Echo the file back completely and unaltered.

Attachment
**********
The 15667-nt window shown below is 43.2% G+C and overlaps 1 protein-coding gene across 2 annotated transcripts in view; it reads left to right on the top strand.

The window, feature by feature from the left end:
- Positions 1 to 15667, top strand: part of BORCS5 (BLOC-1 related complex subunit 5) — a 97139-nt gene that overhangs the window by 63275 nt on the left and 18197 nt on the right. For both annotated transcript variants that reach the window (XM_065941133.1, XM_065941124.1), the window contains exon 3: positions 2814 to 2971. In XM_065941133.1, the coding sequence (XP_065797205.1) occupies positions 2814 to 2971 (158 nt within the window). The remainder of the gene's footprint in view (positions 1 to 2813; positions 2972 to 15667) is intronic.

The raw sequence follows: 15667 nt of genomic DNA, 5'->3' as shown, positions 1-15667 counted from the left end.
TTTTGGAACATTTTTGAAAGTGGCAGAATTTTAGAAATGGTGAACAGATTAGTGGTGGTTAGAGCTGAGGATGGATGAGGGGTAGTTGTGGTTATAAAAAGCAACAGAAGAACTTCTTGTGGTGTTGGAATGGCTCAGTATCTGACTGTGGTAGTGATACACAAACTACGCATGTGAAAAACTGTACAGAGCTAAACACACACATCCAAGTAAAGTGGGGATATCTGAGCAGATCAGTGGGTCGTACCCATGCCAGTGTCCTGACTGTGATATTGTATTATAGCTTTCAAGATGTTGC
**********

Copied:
The 15667-nt window shown below is 43.2% G+C and overlaps 1 protein-coding gene across 2 annotated transcripts in view; it reads left to right on the top strand.

The window, feature by feature from the left end:
- Positions 1 to 15667, top strand: part of BORCS5 (BLOC-1 related complex subunit 5) — a 97139-nt gene that overhangs the window by 63275 nt on the left and 18197 nt on the right. For both annotated transcript variants that reach the window (XM_065941133.1, XM_065941124.1), the window contains exon 3: positions 2814 to 2971. In XM_065941133.1, the coding sequence (XP_065797205.1) occupies positions 2814 to 2971 (158 nt within the window). The remainder of the gene's footprint in view (positions 1 to 2813; positions 2972 to 15667) is intronic.

The raw sequence follows: 15667 nt of genomic DNA, 5'->3' as shown, positions 1-15667 counted from the left end.
TTTTGGAACATTTTTGAAAGTGGCAGAATTTTAGAAATGGTGAACAGATTAGTGGTGGTTAGAGCTGAGGATGGATGAGGGGTAGTTGTGGTTATAAAAAGCAACAGAAGAACTTCTTGTGGTGTTGGAATGGCTCAGTATCTGACTGTGGTAGTGATACACAAACTACGCATGTGAAAAACTGTACAGAGCTAAACACACACATCCAAGTAAAGTGGGGATATCTGAGCAGATCAGTGGGTCGTACCCATGCCAGTGTCCTGACTGTGATATTGTATTATAGCTTTCAAGATGTTGC